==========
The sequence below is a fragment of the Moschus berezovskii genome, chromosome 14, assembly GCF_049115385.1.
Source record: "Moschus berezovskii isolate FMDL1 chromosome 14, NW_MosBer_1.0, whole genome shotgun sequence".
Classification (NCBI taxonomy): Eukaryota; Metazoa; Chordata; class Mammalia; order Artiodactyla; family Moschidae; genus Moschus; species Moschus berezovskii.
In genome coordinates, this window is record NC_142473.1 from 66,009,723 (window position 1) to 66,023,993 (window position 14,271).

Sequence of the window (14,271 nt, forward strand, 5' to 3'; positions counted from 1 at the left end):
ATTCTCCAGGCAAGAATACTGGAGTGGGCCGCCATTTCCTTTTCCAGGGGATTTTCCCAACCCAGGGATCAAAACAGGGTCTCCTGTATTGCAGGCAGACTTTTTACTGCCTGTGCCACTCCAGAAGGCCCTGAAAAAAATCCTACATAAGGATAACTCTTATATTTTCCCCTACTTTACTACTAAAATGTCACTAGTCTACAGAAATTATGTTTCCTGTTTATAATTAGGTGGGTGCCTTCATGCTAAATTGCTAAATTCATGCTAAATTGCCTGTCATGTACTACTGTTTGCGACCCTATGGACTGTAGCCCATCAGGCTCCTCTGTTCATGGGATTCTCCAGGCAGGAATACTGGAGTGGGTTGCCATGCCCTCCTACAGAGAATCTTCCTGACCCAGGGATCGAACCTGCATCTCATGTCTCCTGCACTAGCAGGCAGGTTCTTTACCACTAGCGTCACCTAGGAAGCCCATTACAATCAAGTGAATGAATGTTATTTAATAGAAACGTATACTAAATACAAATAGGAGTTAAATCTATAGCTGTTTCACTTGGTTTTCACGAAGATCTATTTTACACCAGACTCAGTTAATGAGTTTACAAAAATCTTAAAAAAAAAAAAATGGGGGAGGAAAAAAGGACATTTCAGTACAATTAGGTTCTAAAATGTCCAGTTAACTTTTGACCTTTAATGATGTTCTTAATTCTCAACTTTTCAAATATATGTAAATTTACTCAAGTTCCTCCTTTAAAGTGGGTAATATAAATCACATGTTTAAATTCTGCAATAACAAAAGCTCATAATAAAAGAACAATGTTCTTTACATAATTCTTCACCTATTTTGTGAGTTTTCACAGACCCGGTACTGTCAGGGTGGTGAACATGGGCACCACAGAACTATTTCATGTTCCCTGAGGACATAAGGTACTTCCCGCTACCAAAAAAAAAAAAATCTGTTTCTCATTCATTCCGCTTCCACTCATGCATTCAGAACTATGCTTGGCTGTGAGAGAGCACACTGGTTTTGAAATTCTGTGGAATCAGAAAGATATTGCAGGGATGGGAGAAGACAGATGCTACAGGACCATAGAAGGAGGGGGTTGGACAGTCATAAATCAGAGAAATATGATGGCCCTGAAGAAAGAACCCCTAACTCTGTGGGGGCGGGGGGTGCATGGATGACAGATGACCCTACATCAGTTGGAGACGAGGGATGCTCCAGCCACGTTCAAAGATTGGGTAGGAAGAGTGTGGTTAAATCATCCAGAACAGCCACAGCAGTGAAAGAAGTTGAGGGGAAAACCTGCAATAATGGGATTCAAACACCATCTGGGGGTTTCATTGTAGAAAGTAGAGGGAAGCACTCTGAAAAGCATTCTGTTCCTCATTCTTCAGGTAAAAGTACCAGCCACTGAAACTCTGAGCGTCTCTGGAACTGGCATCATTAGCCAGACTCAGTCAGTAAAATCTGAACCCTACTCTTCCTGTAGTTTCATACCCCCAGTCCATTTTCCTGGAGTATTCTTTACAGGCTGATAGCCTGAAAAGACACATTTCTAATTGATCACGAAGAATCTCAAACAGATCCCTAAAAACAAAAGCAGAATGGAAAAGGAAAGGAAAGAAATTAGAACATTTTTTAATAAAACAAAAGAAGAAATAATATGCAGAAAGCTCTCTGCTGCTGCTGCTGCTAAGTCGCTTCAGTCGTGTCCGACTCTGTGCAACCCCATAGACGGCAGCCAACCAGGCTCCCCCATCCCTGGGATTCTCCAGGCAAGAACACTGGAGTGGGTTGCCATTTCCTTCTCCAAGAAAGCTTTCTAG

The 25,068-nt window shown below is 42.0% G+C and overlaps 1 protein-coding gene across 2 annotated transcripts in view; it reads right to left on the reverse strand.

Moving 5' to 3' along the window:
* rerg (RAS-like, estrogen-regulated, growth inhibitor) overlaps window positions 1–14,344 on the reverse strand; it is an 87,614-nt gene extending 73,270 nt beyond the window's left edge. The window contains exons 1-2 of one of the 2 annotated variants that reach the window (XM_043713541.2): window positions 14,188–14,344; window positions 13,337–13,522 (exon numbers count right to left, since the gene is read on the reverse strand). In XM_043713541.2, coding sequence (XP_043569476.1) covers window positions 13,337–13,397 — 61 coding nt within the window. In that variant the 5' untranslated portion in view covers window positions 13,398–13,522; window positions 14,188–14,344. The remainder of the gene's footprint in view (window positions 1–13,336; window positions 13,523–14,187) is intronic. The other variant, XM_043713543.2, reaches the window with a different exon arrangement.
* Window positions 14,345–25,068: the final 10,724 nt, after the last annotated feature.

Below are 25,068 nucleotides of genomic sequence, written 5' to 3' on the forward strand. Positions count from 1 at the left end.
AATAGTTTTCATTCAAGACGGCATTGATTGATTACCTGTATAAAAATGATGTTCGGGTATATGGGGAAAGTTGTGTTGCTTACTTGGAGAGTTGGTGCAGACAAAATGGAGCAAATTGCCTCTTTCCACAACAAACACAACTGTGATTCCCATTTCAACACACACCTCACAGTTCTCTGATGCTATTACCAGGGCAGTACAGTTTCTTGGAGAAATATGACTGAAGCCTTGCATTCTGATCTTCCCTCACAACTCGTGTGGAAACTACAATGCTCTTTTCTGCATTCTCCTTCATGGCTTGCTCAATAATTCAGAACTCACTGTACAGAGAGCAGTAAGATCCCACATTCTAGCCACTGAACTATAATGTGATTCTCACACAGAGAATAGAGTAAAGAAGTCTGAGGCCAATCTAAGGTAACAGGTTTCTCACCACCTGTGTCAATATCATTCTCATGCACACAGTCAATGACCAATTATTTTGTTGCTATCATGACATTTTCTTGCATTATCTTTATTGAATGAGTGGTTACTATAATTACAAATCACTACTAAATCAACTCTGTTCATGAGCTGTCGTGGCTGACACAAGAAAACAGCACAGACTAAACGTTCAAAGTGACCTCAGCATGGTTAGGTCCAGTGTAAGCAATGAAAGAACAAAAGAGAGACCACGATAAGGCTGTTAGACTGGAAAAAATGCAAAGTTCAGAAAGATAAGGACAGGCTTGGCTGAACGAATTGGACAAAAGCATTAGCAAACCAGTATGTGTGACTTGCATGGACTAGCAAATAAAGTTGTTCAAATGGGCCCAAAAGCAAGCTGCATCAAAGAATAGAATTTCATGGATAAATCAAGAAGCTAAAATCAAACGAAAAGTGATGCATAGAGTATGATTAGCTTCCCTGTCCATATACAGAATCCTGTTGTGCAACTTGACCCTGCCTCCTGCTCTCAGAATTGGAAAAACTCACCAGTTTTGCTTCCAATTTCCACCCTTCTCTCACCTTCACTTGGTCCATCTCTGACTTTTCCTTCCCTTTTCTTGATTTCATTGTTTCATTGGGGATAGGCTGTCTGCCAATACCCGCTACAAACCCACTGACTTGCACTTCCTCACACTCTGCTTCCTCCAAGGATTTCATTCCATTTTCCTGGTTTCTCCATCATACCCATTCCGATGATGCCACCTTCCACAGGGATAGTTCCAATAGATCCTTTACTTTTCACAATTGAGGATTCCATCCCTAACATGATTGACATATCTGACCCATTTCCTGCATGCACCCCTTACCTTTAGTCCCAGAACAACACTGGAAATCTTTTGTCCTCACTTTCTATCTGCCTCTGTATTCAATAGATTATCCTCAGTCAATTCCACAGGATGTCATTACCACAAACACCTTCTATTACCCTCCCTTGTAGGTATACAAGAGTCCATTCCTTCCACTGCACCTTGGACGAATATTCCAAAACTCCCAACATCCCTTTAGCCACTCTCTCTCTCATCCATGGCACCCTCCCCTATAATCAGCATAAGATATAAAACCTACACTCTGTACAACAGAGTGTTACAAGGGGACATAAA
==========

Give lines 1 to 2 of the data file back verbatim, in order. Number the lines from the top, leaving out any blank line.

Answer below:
The sequence below is a fragment of the Moschus berezovskii genome, chromosome 14, assembly GCF_049115385.1.
Source record: "Moschus berezovskii isolate FMDL1 chromosome 14, NW_MosBer_1.0, whole genome shotgun sequence".